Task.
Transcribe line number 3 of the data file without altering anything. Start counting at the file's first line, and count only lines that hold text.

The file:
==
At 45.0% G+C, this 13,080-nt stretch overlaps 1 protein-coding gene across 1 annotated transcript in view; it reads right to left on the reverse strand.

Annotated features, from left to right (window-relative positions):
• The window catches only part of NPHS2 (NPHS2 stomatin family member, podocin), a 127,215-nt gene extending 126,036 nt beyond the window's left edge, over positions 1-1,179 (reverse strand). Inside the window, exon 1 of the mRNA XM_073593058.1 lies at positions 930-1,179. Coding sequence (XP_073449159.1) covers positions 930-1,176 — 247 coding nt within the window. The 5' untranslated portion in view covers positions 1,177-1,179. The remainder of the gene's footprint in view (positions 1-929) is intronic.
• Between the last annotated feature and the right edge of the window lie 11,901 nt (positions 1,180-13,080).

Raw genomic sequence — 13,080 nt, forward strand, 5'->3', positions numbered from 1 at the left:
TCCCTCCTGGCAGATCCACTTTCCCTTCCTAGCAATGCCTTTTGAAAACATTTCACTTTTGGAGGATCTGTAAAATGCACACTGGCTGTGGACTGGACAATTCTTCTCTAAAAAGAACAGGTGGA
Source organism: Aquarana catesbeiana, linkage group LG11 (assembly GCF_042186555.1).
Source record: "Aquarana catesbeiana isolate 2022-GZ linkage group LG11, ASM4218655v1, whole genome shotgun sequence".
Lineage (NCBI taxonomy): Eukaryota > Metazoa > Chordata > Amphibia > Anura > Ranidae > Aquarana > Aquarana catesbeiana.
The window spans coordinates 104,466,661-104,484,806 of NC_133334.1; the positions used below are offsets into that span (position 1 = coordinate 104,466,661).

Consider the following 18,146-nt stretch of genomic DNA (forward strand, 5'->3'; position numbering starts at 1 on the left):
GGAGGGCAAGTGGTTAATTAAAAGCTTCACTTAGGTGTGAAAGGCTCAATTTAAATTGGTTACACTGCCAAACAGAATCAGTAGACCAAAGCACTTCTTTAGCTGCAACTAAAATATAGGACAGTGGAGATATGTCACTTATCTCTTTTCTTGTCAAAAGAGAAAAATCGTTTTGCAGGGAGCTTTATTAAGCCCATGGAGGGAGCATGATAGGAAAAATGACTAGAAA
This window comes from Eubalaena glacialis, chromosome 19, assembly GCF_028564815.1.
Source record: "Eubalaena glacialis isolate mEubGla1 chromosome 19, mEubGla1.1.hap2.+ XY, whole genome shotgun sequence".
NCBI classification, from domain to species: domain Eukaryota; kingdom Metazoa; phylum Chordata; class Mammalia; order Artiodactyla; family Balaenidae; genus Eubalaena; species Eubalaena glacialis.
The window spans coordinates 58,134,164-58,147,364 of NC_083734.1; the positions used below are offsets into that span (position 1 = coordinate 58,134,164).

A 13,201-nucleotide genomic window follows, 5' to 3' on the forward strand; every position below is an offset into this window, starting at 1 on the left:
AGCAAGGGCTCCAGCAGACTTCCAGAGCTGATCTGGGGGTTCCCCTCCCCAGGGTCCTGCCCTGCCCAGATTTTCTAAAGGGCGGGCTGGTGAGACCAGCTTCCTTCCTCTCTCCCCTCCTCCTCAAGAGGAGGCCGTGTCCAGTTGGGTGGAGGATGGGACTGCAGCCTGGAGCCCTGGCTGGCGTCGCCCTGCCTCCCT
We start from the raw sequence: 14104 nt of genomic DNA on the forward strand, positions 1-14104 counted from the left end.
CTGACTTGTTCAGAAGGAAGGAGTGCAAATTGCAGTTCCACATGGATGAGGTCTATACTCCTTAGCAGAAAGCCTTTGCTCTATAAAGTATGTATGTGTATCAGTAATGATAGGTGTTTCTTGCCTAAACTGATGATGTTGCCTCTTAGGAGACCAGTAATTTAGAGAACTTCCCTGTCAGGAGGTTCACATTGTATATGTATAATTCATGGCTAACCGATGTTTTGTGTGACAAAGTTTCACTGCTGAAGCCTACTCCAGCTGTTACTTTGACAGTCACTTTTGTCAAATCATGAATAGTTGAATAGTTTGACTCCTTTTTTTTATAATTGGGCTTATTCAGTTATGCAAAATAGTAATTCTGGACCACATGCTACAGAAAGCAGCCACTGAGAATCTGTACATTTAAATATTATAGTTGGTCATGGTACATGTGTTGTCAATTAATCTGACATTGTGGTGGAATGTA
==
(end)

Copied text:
• The window catches only part of NPHS2 (NPHS2 stomatin family member, podocin), a 127,215-nt gene extending 126,036 nt beyond the window's left edge, over positions 1-1,179 (reverse strand). Inside the window, exon 1 of the mRNA XM_073593058.1 lies at positions 930-1,179. Coding sequence (XP_073449159.1) covers positions 930-1,176 — 247 coding nt within the window. The 5' untranslated portion in view covers positions 1,177-1,179. The remainder of the gene's footprint in view (positions 1-929) is intronic.